Introduction to Archaeoastronomy



The study of the astronomical practices, celestial lore, mythologies, religions and world-views of all ancient cultures we call archaeoastronomy. We like to describe archaeoastronomy, in essence, as the "anthropology of astronomy", to distinguish it from the "history of astronomy". You may already know that many of the great monuments and ceremonial constructions of early civilizations were astronomically aligned. The accurate cardinal orientation of the Great Pyramid at Giza in Egypt or the Venus alignment of the magnificent Maya Palace of the Governor at Uxmal in Yucatan are outstanding examples. We learn much about the development of science and cosmological thought from the study of both the ancient astronomies and surviving indigenous traditions around the world.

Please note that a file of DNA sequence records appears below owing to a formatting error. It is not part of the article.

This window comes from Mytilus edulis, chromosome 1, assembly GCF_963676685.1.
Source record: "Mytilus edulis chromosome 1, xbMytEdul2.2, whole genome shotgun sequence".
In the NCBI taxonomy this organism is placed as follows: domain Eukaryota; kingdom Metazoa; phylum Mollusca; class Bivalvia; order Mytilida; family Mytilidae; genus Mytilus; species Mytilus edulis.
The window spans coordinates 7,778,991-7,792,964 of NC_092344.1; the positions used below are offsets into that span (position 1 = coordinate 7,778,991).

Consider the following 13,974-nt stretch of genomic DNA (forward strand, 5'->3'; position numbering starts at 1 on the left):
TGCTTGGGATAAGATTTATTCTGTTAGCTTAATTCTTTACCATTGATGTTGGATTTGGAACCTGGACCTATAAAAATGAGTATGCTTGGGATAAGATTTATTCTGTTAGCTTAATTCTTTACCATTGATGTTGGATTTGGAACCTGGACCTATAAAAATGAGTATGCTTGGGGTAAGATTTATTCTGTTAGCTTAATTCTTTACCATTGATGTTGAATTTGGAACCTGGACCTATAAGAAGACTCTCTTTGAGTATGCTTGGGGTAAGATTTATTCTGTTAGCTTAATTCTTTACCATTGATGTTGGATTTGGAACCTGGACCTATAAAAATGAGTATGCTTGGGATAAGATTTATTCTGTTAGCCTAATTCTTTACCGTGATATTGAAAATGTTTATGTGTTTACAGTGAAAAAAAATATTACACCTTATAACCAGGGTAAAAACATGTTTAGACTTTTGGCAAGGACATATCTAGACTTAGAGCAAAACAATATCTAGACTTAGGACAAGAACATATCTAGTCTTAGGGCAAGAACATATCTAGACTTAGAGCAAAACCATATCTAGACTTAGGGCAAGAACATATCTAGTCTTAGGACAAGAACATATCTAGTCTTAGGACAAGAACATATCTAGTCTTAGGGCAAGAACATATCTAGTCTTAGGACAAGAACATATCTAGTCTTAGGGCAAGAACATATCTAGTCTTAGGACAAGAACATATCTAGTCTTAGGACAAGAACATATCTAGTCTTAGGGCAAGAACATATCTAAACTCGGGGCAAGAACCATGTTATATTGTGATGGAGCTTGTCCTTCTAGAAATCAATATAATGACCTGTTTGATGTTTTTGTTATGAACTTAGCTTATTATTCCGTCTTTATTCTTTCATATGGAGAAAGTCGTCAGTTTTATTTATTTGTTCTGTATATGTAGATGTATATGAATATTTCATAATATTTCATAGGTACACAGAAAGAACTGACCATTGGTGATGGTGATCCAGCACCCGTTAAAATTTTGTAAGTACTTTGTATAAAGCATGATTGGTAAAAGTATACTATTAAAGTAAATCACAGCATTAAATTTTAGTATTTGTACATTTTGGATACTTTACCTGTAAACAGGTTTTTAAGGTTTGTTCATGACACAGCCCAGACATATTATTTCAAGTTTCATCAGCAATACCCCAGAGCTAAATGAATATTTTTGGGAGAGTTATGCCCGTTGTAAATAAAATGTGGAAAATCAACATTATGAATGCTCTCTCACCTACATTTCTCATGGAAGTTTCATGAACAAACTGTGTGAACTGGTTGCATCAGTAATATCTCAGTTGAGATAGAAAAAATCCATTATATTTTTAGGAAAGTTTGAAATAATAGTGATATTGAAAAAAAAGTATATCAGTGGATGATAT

Archaeoastronomy and ethnoastronomy, the study of contemporary native astronomies, have blossomed into active interdisciplinary fields that are providing new perspectives for the history of our species' interaction with the cosmos. One hallmark of the new research is active cooperation between professionals and amateurs from many backgrounds and cultures. The benefit of this cooperation has been that archaeoastronomy has expanded to include the interrelated interests in ancient and native calendar systems, concepts of time and space, mathematics, counting systems and geometry, surveying and navigational techniques as well as geomancy and the origins of urban planning. Sadly, sources of such information, both archaeological and ethnographic, are vanishing rapidly in the face of technological progress, population and economic pressures.

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